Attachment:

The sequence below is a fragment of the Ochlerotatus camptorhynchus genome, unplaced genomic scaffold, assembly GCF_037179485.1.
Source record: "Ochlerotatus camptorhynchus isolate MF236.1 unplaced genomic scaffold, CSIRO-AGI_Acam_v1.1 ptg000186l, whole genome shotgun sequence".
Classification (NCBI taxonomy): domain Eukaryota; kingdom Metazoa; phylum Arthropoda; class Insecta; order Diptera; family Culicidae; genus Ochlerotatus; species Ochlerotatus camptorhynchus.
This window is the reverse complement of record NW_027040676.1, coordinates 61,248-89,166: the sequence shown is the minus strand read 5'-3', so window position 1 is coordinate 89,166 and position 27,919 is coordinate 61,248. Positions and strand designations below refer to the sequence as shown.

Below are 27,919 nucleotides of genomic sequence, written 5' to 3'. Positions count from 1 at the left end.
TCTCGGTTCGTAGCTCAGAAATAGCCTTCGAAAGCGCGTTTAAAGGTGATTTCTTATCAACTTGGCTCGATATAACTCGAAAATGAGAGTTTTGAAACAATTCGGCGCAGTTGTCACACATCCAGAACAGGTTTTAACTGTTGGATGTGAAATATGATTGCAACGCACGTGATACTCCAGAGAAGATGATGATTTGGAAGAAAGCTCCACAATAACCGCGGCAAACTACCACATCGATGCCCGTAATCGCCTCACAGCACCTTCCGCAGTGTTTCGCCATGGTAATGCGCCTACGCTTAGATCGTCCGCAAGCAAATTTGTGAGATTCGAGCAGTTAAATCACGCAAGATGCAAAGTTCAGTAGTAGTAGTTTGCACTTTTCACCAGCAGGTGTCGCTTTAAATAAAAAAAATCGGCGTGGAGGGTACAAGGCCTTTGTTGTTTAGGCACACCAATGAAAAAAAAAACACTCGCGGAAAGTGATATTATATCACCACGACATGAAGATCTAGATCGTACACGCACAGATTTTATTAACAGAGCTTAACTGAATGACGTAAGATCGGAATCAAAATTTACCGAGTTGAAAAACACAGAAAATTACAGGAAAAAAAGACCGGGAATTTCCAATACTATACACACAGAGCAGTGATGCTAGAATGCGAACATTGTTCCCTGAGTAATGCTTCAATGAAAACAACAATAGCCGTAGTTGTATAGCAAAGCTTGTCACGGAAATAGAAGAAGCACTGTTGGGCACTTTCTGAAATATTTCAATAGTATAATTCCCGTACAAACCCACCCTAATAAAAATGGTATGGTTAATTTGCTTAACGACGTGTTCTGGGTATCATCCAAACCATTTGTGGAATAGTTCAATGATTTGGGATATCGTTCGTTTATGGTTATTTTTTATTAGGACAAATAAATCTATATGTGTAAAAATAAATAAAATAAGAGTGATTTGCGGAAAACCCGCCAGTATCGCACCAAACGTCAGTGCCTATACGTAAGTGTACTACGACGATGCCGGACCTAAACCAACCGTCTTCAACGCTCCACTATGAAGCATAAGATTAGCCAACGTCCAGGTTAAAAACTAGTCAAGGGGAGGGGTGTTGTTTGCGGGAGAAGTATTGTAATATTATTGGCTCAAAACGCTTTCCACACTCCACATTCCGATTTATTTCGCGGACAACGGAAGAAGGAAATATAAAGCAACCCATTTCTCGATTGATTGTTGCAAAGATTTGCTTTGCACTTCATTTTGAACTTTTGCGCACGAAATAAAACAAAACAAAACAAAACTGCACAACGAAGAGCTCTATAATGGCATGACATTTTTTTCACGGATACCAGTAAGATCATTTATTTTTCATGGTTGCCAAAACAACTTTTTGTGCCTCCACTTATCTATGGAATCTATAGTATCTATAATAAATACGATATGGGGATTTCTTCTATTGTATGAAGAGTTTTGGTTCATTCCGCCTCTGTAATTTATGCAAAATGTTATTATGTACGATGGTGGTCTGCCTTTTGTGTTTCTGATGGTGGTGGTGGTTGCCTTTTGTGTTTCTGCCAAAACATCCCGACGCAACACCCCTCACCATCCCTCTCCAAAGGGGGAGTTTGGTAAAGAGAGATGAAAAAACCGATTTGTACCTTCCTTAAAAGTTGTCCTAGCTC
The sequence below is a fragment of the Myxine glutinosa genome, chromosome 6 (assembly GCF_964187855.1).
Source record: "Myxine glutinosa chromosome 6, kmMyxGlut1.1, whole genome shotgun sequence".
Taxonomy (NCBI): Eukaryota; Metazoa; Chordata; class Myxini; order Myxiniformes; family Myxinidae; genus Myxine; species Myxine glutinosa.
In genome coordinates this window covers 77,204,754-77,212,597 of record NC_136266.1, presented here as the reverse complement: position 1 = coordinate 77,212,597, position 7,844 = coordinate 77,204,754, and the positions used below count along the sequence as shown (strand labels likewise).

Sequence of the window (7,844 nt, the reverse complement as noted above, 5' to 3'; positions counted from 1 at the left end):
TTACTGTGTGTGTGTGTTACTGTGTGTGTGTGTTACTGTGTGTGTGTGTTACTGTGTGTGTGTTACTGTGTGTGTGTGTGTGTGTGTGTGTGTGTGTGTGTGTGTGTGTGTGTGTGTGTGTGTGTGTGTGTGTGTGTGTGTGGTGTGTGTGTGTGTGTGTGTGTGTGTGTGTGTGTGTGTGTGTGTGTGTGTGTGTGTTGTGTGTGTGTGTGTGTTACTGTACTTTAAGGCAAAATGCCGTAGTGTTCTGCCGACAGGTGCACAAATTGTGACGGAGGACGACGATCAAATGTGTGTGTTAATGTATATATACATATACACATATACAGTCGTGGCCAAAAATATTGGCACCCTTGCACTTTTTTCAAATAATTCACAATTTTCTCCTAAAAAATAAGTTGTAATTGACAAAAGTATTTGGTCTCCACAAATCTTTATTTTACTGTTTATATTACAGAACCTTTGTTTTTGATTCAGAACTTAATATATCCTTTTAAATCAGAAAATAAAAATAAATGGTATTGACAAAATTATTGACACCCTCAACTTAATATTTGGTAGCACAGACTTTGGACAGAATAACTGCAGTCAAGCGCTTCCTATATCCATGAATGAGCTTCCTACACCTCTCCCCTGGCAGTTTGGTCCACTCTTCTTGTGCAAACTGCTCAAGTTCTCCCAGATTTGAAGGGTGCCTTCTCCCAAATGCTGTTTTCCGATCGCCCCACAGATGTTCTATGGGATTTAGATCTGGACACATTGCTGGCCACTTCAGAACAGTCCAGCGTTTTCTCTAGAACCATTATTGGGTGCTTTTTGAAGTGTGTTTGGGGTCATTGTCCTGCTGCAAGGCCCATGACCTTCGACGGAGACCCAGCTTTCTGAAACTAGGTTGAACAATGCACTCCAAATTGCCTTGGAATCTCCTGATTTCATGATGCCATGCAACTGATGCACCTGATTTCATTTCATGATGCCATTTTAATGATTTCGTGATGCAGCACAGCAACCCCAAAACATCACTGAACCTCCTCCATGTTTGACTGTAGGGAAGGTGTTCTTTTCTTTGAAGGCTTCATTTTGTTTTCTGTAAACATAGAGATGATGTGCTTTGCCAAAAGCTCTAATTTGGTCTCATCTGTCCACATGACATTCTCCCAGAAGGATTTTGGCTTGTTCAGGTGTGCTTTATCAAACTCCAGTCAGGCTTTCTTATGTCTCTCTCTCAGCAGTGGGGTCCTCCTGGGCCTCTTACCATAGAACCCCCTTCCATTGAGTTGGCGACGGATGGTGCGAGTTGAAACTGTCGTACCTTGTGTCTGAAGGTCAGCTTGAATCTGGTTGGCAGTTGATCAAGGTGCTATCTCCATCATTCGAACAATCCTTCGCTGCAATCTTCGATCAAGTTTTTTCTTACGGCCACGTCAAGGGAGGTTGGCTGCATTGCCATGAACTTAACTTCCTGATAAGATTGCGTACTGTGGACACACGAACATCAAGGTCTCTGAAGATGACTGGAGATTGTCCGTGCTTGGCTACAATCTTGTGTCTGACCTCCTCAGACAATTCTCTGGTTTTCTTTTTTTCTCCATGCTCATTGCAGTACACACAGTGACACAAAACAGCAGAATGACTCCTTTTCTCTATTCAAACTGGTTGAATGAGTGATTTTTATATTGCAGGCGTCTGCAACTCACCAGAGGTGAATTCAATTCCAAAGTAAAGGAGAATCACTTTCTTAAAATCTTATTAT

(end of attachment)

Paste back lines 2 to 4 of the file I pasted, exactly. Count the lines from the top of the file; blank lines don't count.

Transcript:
Source record: "Ochlerotatus camptorhynchus isolate MF236.1 unplaced genomic scaffold, CSIRO-AGI_Acam_v1.1 ptg000186l, whole genome shotgun sequence".
Classification (NCBI taxonomy): domain Eukaryota; kingdom Metazoa; phylum Arthropoda; class Insecta; order Diptera; family Culicidae; genus Ochlerotatus; species Ochlerotatus camptorhynchus.
This window is the reverse complement of record NW_027040676.1, coordinates 61,248-89,166: the sequence shown is the minus strand read 5'-3', so window position 1 is coordinate 89,166 and position 27,919 is coordinate 61,248. Positions and strand designations below refer to the sequence as shown.